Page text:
Brio is so much more than just your child’s first wooden railway set. Born in 1884 the Swedish company has maintained the same clean design language and core principals for over 135 years, to create products encouraging children to open up their own universe of fun where the only limitation is their own imagination. This play based design philosophy is something all Brio products follow.
Through the median of play, growing bodies and brains get all the stimulation they need to develop. Brio toys are designed to support every stage of a child’s development…
From learning to sit to taking those first wobbly steps, every new skill takes lots of practice for children to master and each skill usually develops during specific time periods, these are called developmental milestones. It’s these developmental milestones Brio bases all its toys on.
A baby’s vision isn’t fully developed at birth, so it can only see objects within 8-12 inches away. That’s also why babies love the type of bright, contrasting colours we use in our products.
The same rule can be applied to sounds, since babies hearing is so sensitive, new sounds will spark both smiles and giggles. At about three months, babies will start using their hands to explore different objects. Putting things in their mouths is also something they love doing, allowing them to discover new tastes and textures.
At this age, babies will enjoy playing with objects within reach; touching, feeling, and biting them. The shape and size of things become more interesting too. Tiny object will be visually clearer and fun to pick up. From 9 to 12 months, babies become extremely curios about their surroundings – slamming things together to create sounds. This is also an age where babies fine motor skills are getting more refined, and where they enjoy using their thumb and index finger to pick up small objects.
Children’s motor skills have developed greatly at the age of 2. The ability to focus has increased, so naturally they will discover lots of new ways to play. For instance, children this age like scribbling with crayons and dropping objects into buckets and bowls. Stacking toys that allows children to fit objects inside or on top of each other become very popular. And after the age of 18 months, simple shape sorters or puzzles can offer lots of fun too!
At this age, children’s hand-eye coordination becomes refined, and fine motor skills are improving through handling small objects. This is a period where children will play alongside each other, but cannot share toys or play actively together. Since their hand coordination is at a pretty high level, children this age like to help out in the kitchen; scrubbing vegetables, snapping peas, tearing salad, and peeling bananas. Cutting with safety scissors is also fun. This is also a period when children’s imagination truly blossoms, and where they’ll start enjoying all types of pretend play: such as “playing house” with imaginary friends, dolls and stuffed animals.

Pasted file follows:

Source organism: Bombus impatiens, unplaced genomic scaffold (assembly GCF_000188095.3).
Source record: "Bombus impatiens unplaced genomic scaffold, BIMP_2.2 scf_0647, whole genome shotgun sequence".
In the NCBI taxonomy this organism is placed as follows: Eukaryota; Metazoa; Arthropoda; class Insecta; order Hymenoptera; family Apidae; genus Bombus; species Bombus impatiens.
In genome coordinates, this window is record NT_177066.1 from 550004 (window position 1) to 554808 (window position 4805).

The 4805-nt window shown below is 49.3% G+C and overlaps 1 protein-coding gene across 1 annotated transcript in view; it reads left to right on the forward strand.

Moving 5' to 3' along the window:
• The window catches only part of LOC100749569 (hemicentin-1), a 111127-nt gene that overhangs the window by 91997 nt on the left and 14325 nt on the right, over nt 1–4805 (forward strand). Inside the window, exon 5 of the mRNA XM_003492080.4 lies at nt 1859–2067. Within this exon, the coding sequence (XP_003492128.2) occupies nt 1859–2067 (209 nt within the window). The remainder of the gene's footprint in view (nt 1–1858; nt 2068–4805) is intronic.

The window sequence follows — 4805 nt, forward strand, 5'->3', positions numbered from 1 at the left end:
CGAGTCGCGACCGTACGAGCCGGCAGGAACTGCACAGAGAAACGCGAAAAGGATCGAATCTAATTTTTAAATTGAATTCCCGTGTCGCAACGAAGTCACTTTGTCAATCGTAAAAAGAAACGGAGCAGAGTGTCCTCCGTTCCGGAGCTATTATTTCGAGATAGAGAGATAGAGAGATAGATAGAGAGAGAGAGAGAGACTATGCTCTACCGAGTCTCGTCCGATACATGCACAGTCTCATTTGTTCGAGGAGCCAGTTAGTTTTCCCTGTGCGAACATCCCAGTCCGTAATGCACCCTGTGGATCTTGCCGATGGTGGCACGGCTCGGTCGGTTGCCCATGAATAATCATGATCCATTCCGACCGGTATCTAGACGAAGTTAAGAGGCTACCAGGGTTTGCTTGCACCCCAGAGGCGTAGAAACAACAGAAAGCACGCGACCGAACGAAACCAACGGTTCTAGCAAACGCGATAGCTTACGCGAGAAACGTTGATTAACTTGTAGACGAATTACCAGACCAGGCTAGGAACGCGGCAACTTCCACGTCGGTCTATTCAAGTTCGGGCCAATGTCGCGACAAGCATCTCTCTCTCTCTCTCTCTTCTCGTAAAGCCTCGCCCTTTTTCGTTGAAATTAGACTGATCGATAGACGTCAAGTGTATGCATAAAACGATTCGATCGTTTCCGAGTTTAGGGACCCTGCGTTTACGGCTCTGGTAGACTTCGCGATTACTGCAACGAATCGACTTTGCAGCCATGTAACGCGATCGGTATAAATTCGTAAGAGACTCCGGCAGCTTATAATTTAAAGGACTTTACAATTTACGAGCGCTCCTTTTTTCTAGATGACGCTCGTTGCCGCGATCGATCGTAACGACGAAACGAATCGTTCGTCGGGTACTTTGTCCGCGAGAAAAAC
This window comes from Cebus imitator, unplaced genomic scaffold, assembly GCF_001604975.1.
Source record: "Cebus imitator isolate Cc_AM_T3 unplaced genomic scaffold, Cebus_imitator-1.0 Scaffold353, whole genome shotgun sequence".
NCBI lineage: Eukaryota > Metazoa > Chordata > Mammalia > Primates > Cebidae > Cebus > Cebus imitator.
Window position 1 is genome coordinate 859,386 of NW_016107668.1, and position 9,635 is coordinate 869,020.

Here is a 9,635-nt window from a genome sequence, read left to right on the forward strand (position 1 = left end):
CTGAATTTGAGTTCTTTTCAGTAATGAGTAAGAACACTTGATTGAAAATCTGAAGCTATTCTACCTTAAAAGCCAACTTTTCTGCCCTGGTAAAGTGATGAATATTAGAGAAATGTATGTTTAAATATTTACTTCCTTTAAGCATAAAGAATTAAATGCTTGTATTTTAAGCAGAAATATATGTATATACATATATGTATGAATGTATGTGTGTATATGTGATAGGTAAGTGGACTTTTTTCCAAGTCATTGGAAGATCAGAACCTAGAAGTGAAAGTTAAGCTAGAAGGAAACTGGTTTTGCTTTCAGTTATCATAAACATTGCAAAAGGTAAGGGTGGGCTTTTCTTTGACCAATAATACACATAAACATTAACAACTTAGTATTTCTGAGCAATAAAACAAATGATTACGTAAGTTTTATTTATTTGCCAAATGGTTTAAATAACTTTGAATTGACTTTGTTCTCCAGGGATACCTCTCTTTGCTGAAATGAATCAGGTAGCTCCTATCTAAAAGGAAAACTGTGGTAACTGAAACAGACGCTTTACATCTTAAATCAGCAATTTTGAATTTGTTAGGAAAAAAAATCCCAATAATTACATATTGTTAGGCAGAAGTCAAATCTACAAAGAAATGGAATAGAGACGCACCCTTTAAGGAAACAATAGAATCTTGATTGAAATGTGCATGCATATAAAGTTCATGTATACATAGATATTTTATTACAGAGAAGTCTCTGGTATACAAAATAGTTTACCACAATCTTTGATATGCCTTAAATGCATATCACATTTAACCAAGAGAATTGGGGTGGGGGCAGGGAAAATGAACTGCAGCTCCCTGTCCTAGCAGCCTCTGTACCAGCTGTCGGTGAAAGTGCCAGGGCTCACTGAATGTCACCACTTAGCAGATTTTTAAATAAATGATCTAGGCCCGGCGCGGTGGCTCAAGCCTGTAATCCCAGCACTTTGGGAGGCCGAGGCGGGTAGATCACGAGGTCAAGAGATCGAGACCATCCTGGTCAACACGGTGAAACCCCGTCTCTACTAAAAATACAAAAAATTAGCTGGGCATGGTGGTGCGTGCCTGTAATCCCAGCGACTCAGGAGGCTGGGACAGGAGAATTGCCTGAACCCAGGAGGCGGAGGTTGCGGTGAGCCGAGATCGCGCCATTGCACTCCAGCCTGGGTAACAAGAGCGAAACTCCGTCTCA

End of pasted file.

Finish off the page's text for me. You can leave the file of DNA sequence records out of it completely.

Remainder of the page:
During the age of four, problem-solving and creative play becomes more important. Gross motor skills have improved too, and skipping, running and jumping has never been more fun.
Children become very affectionate at this age too, especially towards parents. Strong feelings of empathy will develop, and when playing with other children being able to share and take turns happens more naturally too.
At this stage play becomes richer, and children’s social skills are developing rapidly. As a result, playing with friends is more fun than ever. Activities such as painting with a brush and staying inside the lines challenge their fine motor skills, and many children will enjoy play that gives them freedom to build and construct. 5-year olds take great pride in different accomplishments and love encouragement along the way. But then again, don’t we all?
Numerous studies have emphasised the importance of play, especially unstructured, free play. For babies and toddlers, play has the role of strengthening the body and stimulating the brain. As children get older, play increases their ability to see things from different perspectives and it encourages original thinking. Brio want to draw attention to the role of play in the development and creativity of both children and adults and in 2013 they awarded the Cambridge researcher Dr. David Whitebread for his report ‘The importance of Play’. The report focuses on children’s need to play freely in order to grow and thrive as people, the study stresses that all types of play are beneficial, and that children need to experience a variety of play activities.
Because belief in free play has always been the cornerstone of Brio’s company philosophy it’s what all the products are, and have been always been based on. Every new pull-toy designed and railroad sold continues to honour the importance of play and celebrate the creative child within all of us.
Whats even better is that since 2014, one hundred percent of the wooden toys are made from FSC certified wood. The FSC (Forest Stewardship Council®) is a non-profit organisation that safeguards, monitors and encourages sustainable forest management. This certification means that all the wood used in the products is traceable and that it originates from responsibly managed forests. In addition, the certification also guarantees that the raw materials come from legal logging sources.
Brio is focused on seeing children develop through play, but they should be able to do so in a world where we have taken responsibility for a sustainable future.